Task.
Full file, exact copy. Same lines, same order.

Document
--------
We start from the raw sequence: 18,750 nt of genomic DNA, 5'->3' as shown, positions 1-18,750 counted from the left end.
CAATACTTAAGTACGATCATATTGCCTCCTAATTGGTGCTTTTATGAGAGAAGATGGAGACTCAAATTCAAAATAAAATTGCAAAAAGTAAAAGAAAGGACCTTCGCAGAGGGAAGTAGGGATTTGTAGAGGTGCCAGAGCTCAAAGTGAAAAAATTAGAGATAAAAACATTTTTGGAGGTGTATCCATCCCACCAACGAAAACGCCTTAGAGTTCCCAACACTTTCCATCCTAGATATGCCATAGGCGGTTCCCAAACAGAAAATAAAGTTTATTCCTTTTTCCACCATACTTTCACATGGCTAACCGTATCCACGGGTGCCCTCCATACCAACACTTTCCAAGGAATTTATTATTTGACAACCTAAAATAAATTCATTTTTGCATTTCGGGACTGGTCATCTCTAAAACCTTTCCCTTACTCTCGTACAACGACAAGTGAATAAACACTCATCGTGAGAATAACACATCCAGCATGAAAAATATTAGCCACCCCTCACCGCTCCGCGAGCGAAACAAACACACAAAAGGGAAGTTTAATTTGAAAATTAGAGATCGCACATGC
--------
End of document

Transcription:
We start from the raw sequence: 18,750 nt of genomic DNA, 5'->3' as shown, positions 1-18,750 counted from the left end.
CAATACTTAAGTACGATCATATTGCCTCCTAATTGGTGCTTTTATGAGAGAAGATGGAGACTCAAATTCAAAATAAAATTGCAAAAAGTAAAAGAAAGGACCTTCGCAGAGGGAAGTAGGGATTTGTAGAGGTGCCAGAGCTCAAAGTGAAAAAATTAGAGATAAAAACATTTTTGGAGGTGTATCCATCCCACCAACGAAAACGCCTTAGAGTTCCCAACACTTTCCATCCTAGATATGCCATAGGCGGTTCCCAAACAGAAAATAAAGTTTATTCCTTTTTCCACCATACTTTCACATGGCTAACCGTATCCACGGGTGCCCTCCATACCAACACTTTCCAAGGAATTTATTATTTGACAACCTAAAATAAATTCATTTTTGCATTTCGGGACTGGTCATCTCTAAAACCTTTCCCTTACTCTCGTACAACGACAAGTGAATAAACACTCATCGTGAGAATAACACATCCAGCATGAAAAATATTAGCCACCCCTCACCGCTCCGCGAGCGAAACAAACACACAAAAGGGAAGTTTAATTTGAAAATTAGAGATCGCACATGC